“How I Got My Agent” is a recurring feature on the Guide to Literary Agents Blog, with this installment featuring Joanne Bischoff, author of the novel, BE STILL MY SOUL. These columns are great ways for you to learn how to find a literary agent. Some tales are of long roads and many setbacks, while others are of good luck and quick signings. If you have a literary agent and would be interested in writing a short guest column for this GLA blog, e-mail me at email@example.com and we’ll talk specifics.
Married to her first sweetheart, Joanne Bischof lives in the mountains
of Southern California where she keeps busy making messes with their
home-schooled children. When she’s not weaving Appalachian romance,
she’s blogging about faith, writing, and the adventures of country living
that bring her stories to life. BE STILL MY SOUL (Oct. 2012, Multnomah)
is her first novel. You can visit her at joannebischof.com or on Facebook.
WELL, I SUPPOSE IT’S WORTH A SHOT…
As a new author with a series in hand, I knew I was going to need an agent. I queried about 15 agencies for my Appalachian romance and one of those agencies was MacGregor Literary. They were definitely at the top of my wish list, but they mainly worked with established authors. I really didn’t qualify there, but hey, it was worth a shot.
Only problem was that there weren’t any clear guidelines—which was most likely due to the fact that if one were an established author they wouldn’t need guidelines. Yeah. I’m a slow learner. So like the amateur that I was, I sent a brief note via their contact form. Between my unprofessional query and blaring lack of qualifications, I didn’t exactly sit by the computer waiting for a response. I spent the next weeks and months working on my series and all the fun adventures that go along with writing and mommyhood.
A RESPONSE FROM SANDRA
Then one day MacGregor Literary popped up in my inbox via a message from one of their agents, Sandra Bishop. My heart did a funny little dance all the way into my stomach and back. (Let me just add that about this time, Sandra was named agent of the year by ACFW. And yes, this detail was going through my mind at about sixty miles per hour.)
I opened the email. And my heart sank.
It wasn’t addressed to me at all. It was addressed to a woman named Nancy. Nancy? Darn it. I got someone else’s message. That’s what I get for using the contact form like a dodo. Seeing as I couldn’t change my name to Nancy, I e-mailed her back, letting her know that I had accidentally received someone’s message.
Then, to my amazement, she wrote me back humbly apologizing for calling me by the wrong name and if I was still willing, to please send her what I had.
It took about one and a half seconds for that to sink in before I started jumping up and down. There may have been squealing. I could have hugged Nancy at his point. Whoever she was. So I tidied up my chapters and sent them off. And then I waited.
And waited. And waited. Because like any busy agent, Sandra had tons of contracts to sort through, clients to tend to and a family to care for. I reminded myself of this with each week that went by. A few months passed and I’d be lying if I didn’t say the wait felt so long. Then one day, her name popped up in my inbox. My heart did that funny little dance again.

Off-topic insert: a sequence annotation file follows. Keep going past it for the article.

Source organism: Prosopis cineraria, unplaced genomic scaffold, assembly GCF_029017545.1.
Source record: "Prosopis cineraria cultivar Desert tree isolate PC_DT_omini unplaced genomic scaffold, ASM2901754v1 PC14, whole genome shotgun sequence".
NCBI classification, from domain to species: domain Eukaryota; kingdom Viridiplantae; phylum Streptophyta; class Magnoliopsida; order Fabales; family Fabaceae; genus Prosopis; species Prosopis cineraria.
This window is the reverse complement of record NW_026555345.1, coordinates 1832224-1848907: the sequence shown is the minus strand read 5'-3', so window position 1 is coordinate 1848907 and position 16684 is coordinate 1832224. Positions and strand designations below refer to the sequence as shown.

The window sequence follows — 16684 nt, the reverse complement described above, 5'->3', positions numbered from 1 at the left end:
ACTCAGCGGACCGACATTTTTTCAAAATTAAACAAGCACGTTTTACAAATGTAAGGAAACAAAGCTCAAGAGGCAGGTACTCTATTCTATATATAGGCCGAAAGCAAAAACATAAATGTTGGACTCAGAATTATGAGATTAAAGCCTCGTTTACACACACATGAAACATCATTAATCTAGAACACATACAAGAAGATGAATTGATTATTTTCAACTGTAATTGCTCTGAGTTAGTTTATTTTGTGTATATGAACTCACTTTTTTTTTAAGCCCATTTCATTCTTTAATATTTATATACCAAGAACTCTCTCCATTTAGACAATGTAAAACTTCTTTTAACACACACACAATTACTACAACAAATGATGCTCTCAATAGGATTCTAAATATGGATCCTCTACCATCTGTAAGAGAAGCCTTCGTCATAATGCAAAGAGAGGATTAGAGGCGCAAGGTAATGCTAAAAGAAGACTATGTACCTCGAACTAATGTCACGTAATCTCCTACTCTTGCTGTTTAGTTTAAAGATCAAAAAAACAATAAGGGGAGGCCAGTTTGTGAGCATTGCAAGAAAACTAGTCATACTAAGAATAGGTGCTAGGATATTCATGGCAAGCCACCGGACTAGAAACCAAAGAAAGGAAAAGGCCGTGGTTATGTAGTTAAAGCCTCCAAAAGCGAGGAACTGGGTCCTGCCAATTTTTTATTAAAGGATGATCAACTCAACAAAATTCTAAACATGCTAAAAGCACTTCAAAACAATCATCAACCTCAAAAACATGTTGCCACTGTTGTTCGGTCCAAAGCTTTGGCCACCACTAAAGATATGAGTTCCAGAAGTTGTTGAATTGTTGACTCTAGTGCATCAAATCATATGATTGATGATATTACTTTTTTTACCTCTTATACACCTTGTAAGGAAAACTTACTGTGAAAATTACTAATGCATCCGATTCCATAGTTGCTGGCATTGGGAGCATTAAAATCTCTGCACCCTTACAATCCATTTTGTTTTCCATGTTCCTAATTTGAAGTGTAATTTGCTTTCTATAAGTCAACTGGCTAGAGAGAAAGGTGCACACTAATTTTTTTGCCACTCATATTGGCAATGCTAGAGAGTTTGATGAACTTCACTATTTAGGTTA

Sandra wrote that she really liked what she read of my manuscript and even had an editor in mind that might be looking for such a story. What!? Me? My manuscript? There was a whole lot more jumping up and down. And squealing.
A DISCUSSION AND THEN AN OFFER
We wrote back and forth a few times, discussing details of my Appalachian romance and before long, she was offering me representation. That had to be one of the most beautiful e-mails I’d ever seen. I must have read it ten times before it sank in.
I was agented! Around this time, we scheduled our first phone call. And of course, when her phone rang, I was so insanely nervous, I was practically shaking. It went to voicemail and I blurted out, “Hi, Suzanne, this is Sandra.”
Yeah. Suzanne would be my mother-in-law and stealing your agent’s name isn’t exactly the best way to kick off the relationship. Mortified, I quickly left the most pathetic message possible and hung up. Fortunately, Sandra has a sense of humor and somehow, we managed to get one another’s names right and I’m so glad we did because after finalizing my proposal, she sent it to the editor in mind and we soon were looking at a three-book contract with WaterBrook Multnomah (a division of Random House), with the first book in the series, Be Still My Soul, released on October 2, 2012.
It was a fun, crazy road to this moment and I’m so grateful for my agent’s hard work and know-how. From the moment she first had an editor in mind, to the moment we signed the contract, I knew that woman knew exactly what she was doing. I still pinch myself that the agent of my dreams has landed the contract of my dreams and despite the bloopers and blunders, it was a great lesson to enjoy the journey. Sometimes it’s the rocky starts that end in the smoothest finishes.
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Other writing/publishing articles & links for you:
- New Literary Agent Seeking Clients: Gemma Cooper of The Bent Agency.
- Interview With Agent Helen Zimmerman, Who Seeks Fiction and Nonfiction.
- How to Publicize and Promote Your Book: 7 Tips.
- Sell More Books by Building Your Writer Platform.
- Exactly What Your Pitch Should NOT Look Like.
- Follow Chuck Sambuchino on Twitter or find him on Facebook. Learn all about his writing guides on how to get published, how to find a literary agent, and how to write a query letter.
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